Writing Every Day in August: Day 23

Wake me up before you Indigo-go.

I’ve had the idea for an Elf named “Indigo” for a while now, and even considered using the idea as a basis for a Dungeons & Dragons character.

So, I figured now’d be a good time to play around with that character.

However, part of me doesn’t really like Indigo has the name for a Fantasy character, given that the etymology is too reliant on real-world etymology. The short version is that Indigo ultimately derives from the Greek for “Indian dye” — the dye that makes the colour originates in India.

And, obviously, there’s no India in Realmgard.

On the other hand, Greco-Roman geographical knowledge being what it is, “India” also means “the East” in a general, non-specific sense (as in, for example, the Indies) and the Greco-Roman notion of what qualifies as “Indian” doesn’t necessarily correspond exactly to modern definitions either geographically or in terms of national borders.

So, there’s precedent that in Realmgard, Indigo just derives from “East”. Or, I may just be overthinking this whole thing and it’s probably perfectly valid just to define “Indigo” as “a kind of blue.”

So, anyway, here’s my character named Indigo.

All her life, Indigo has lived on the grounds of the Magological Academy of Realmgard.

Taken in as a foundling by the Academy’s Dean of Herbology & Pharmacology, Dean Florinda Grimsby, Indigo has grown up surrounded by most of the brightest magical minds in Realmgard — minds that do not seem to count her mother as one of their own.

Indigo has noticed that her mother is popular with her students, but seems to be viewed as a constant source of vexation and much clucking of tongues among most of the Academy’s other faculties members — with her unorthodox teaching methods, multi-volume treatises on the recreational applications of certain plants, yet other multi-volume treatises speculating on the thoughts and feelings of those same plants, the large earrings, beaded necklaces, bangles on her wrists, and a seemingly inexhaustible supply of paisley headscarves.

Although Indigo loves her mother, she suspects there are several compelling reasons for her appraisal by the other faculty members.

After a long day of lectures, Florinda takes her daughter out to the hill just beyond the Academy’s campus. It is a clear night, with the moon full and the stars bright overhead.

Florinda falls back onto the grass, happily spreading herself out on the ground. She reaches up to the sky, as if trying to catch the moon in her hands.

“Listen closely, Indigo,” she urges. “Can you hear it? The harmony of all that is? The melody of the cosmos?”

Indigo stares blankly at her mother.

“Just be, darling,” Florinda says.

“Like this?” Indigo asks.

“Let yourself go,” Florinda urges. “Feel the Music of the Spheres, darling. Let it move you to your very soul.”

“Like this?” Indigo asks, shifting onto one foot and holding her arms out.

“Don’t think. Just do,” Florinda explains, ultimately actually explaining nothing. “You’re a human be-ing. Not a human think-ing.”

“Like this?” Indigo asks, patting her head while simultaneously rubbing her stomach.

Florinda sighs and rises from the grass. She pulls her daughter into a loving embrace. “Oh, Indigo Lunar Eclipse Grimsby. What am I going to do with you?”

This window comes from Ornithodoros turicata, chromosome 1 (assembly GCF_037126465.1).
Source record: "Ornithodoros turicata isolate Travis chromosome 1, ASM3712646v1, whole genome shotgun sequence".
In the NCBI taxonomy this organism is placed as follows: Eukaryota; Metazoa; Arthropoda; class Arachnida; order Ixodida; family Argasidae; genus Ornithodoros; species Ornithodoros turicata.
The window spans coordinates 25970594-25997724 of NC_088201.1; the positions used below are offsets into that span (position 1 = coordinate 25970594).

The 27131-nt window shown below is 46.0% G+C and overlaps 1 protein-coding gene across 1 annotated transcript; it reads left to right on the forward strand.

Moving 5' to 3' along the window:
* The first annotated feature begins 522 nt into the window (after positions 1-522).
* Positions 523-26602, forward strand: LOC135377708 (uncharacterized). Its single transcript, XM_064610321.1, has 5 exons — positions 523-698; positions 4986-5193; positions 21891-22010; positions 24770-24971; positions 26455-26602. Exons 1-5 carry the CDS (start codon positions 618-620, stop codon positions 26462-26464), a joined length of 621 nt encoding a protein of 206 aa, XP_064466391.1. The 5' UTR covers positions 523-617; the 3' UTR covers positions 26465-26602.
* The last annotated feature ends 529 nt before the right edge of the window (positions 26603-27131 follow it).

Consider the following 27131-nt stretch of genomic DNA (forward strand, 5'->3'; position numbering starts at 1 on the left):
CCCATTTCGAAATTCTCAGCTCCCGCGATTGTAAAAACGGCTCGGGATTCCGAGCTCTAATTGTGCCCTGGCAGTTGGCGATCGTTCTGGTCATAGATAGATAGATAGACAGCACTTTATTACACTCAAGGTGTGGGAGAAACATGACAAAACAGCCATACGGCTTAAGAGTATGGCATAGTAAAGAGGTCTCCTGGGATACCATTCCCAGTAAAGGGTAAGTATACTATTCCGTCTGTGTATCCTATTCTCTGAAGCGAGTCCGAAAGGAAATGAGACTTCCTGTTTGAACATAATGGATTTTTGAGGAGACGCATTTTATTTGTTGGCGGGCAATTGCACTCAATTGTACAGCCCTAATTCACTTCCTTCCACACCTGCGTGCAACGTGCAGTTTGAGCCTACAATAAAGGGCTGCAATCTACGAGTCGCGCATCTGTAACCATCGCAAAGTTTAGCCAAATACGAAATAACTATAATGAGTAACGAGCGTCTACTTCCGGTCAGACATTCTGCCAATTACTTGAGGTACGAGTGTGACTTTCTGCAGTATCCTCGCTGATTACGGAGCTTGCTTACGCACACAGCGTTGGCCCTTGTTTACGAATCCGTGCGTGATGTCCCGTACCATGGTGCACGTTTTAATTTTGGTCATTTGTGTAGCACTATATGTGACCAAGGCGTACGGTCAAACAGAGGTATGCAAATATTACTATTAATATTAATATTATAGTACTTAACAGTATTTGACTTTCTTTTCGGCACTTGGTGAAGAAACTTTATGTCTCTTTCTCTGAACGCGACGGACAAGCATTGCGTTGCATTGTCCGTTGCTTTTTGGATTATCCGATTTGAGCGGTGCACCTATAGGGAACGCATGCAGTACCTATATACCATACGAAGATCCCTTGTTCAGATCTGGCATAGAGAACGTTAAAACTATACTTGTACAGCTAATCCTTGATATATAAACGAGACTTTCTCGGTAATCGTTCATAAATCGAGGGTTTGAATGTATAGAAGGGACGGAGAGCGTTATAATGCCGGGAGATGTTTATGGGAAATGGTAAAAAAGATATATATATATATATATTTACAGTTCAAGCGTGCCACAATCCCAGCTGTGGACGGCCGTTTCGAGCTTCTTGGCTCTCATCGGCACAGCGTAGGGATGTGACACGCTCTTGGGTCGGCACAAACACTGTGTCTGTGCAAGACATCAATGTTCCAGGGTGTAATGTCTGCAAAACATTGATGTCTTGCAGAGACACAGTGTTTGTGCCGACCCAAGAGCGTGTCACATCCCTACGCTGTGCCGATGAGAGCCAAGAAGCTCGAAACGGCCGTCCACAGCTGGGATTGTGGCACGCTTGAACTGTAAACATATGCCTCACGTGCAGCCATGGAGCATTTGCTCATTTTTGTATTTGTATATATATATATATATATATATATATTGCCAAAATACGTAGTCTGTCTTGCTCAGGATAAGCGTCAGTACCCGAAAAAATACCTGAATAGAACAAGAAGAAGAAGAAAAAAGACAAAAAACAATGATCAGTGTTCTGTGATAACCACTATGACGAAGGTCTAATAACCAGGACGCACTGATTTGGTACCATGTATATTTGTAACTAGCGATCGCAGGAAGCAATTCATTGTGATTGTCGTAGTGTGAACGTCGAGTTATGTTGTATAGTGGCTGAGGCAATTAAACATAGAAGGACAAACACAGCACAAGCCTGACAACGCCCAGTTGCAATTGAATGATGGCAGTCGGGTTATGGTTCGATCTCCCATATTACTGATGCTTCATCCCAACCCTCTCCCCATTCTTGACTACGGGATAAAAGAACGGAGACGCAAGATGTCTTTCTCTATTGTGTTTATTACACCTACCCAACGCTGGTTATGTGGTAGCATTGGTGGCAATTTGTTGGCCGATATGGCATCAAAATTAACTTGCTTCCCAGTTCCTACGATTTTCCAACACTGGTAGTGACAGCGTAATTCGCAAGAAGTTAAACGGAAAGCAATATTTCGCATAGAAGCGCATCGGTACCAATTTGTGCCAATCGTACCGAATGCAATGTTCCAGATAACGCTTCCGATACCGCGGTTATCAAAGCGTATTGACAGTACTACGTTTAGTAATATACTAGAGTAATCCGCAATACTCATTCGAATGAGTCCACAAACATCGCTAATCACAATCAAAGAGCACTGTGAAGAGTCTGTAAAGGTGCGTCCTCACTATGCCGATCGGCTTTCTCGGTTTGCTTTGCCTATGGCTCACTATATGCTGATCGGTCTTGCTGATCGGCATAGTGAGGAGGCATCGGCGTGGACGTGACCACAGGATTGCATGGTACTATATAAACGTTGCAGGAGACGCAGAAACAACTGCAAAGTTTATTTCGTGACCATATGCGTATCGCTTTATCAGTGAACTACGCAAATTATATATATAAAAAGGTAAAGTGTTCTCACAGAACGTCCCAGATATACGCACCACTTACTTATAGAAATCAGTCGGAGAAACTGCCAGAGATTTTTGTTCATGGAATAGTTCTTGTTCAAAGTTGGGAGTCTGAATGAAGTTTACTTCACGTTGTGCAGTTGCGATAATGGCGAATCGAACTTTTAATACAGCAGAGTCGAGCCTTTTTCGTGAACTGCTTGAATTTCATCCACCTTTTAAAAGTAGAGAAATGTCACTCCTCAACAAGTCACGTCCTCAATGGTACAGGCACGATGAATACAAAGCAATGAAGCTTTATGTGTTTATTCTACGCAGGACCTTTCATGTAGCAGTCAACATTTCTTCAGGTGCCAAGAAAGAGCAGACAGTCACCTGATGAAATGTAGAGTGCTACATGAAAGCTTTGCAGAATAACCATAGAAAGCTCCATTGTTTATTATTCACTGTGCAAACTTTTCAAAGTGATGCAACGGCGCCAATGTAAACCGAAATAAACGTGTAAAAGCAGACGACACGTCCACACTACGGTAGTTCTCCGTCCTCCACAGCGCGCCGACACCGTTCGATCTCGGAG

Indigo has asked herself that very question many, many times. Well, not you much what her mother will do, so much as what she’s doing at any given moment, and why.

Suddenly, Indigo gasps happily. “Mom! I feel it! The, uh, cosmos stuff.”
She feels an odd, though not unpleasant tingling going across her ears.

“No, darling,” Florinda says. “That’s just an inchworm crawling across you.”

“Eww!” Indigo cries. “Mom! Get it! Get it! Smoosh it!”

“How many times do I have to tell you, darling,” Florinda says, letting the inchworm crawl onto her hands, “bugs aren’t for smooshing.

They’re living things and everything that lives — whether it has two legs, or four legs, or a thousand legs, or no legs at all — is entitled to our out compassion and respect.”

“But it’s gross!” Indigo protests.

“Well, darling, maybe it thinks you’re gross,” Florinda notes.

“Everything can be anything, from a certain point of view.

She safely deposits the inchworm on a nearby tree branch.

“Godspeed, my little friend,” she says gently. “Stay being.”

On the one hand, I can’t help but notice I’ve been writing a lot of adopted characters lately. On the other hand, “Chosen One Orphan” is pretty well-established in the genre. I guess well-adjusted people just don’t grow up to save the world…

Also, I think this is the most plausible way to end up with a character named “Indigo Grimsby.” Of course, her mom is a hippie, so she may not even need to be an Elf in the first place.

Honestly, at this point, I think the thing I have most concretely worked out is just the name “Indigo Grimsby.”

Also, for clarification about that “human be-ing/human think-ing” thing: “Human” is not a specific race in Realmgard.

I consider everything that would be a distinct race in something like Dungeons & Dragons (Elves, Dwarves, Goblin) to all be classes within the category “Human”. Basically, in Realmgard, “Human” is a catch-all term for, essentially, featherless sapient bipeds.

We’re 23 days in, you should know what to do by now:

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